Baby boomers are sometimes referred to as the “Vietnam generation” due to the significance of the War in Vietnam. In the United States, roughly 1 in 10 baby boomer men served in the U.S. Armed Forces. Some of them were deployed to Vietnam.
The Office for National Statistics has described the UK as having had two baby booms in the middle of the 20th century, one in the years immediately after World War II and one around the 1960s with a noticeably lower birth rate (but still significantly higher than that seen in the 1930s or later in the ’70s) during part of the 1950s.Bernard Salt places the Australian baby boom between 1946 and 1961. In the US, the generation can be segmented into two broadly defined cohorts: the “leading-edge baby boomers” are individuals born between 1946 and 1955, those who came of age during the Vietnam War and Civil Rights eras. This group represents slightly more than half of the generation, or roughly 38,002,000 people. The other half of the generation, usually called “Generation Jones”, but sometimes also called names like the “late boomers” or “trailing-edge baby boomers”, was born between 1956 and 1964, and came of age after Vietnam and the Watergate scandal. This second cohort includes about 37,818,000 people. Others use the term Generation Jones to refer to a cusp generation, which includes those born in the latter half of the Baby Boomers to the early years of Generation X, with a typical range of 1954 to 1965.
LIFE Magazine September 14, 1962

Dow Jones Industrial Average

Dow Jones Industrial Average
A historical graph. The Dow rises periodically through the decades with corrections along the way, from its record low of under 35 in the late 1890s to a high of around 36,000 in 2022.
Historical logarithmic graph of the DJIA from 1896 to 2018
FoundationFebruary 16, 1885; 139 years ago (as DJA) May 26, 1896 (as DJIA)
OperatorS&P Dow Jones Indices
  • New York Stock Exchange
  • Nasdaq
Trading symbol
  • ^DJI
  • $INDU
  • .DJI
  • DJIA
TypeLarge cap
Market capUS$12.0 trillion (as of December 29, 2023)
Weighting methodPrice-weighted index
The Dow Jones Industrial Average (DJIA), Dow Jones, or simply the Dow (/ˈd/), is a stock market index of 30 prominent companies listed on stock exchanges in the United States. The DJIA is one of the oldest and most commonly followed equity indexes. Many professionals consider it to be an inadequate representation of the overall U.S. stock market compared to a broader market index such as the S&P 500. The DJIA includes only 30 large companies. It is price-weighted, unlike stock indices, which use market capitalization. Furthermore, the DJIA does not use a weighted arithmetic mean. The value of the index can also be calculated as the sum of the stock prices of the companies included in the index, divided by a factor, which is approximately 0.152 as of April 2024. The factor is changed whenever a constituent company undergoes a stock split so that the value of the index is unaffected by the stock split. First calculated on May 26, 1896, the index is the second-oldest among U.S. market indices, after the Dow Jones Transportation Average. It was created by Charles Dow, co-founder of both The Wall Street Journal and the Dow Jones & Company, and named after him and his business associate, statistician Edward Jones. The index is maintained by S&P Dow Jones Indices, an entity majority-owned by S&P Global. Its components are selected by a committee. The ten components with the largest dividend yields are commonly referred to as the Dogs of the Dow. As with all stock prices, the prices of the constituent stocks and consequently the value of the index itself are affected by the performance of the respective companies as well as macroeconomic factors.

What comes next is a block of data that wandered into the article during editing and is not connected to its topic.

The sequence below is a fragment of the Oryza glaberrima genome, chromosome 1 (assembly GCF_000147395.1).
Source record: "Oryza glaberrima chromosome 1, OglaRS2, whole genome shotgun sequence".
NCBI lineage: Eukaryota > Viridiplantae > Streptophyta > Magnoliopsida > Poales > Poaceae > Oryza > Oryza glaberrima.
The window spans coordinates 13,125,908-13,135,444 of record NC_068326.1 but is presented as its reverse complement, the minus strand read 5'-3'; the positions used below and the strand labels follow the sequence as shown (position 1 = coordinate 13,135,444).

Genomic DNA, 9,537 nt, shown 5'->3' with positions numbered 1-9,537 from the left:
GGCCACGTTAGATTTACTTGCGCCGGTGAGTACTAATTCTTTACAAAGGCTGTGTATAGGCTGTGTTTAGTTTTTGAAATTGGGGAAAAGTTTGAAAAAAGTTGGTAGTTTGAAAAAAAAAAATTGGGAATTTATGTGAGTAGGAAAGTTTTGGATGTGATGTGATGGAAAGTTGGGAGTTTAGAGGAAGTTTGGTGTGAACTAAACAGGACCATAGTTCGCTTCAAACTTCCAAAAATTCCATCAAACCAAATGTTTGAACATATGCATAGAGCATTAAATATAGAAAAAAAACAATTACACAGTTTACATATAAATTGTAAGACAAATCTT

Dow Jones Industrial Average 1970–2022


As of February 26, 2024, the Dow Jones Industrial Average consists of the following companies, with a weighting as shown:
DJIA component companies, showing trading exchange, ticker symbols and industry
CompanyExchangeSymbolIndustryDate addedNotesIndex weighting
3MNYSEMMMConglomerate1976-08-09As Minnesota Mining and Manufacturing1.54%
American ExpressNYSEAXPFinancial services1982-08-303.64%
AppleNASDAQAAPLInformation technology2015-03-193.04%
BoeingNYSEBAAerospace and defense1987-03-123.36%
CaterpillarNYSECATConstruction and mining1991-05-065.45%
ChevronNYSECVXPetroleum industry2008-02-19Also 1930-07-18 to 1999-11-012.59%
CiscoNASDAQCSCOInformation technology2009-06-080.81%
Coca-ColaNYSEKODrink industry1987-03-12Also 1932-05-26 to 1935-11-201.02%
DisneyNYSEDISBroadcasting and entertainment1991-05-061.81%
DowNYSEDOWChemical industry1991-05-060.94%
Goldman SachsNYSEGSFinancial services2019-04-026.54%
Home DepotNYSEHDHome Improvement1999-11-016.23%
HoneywellNASDAQHONConglomerate2020-08-31AlliedSignal and Honeywell3.34%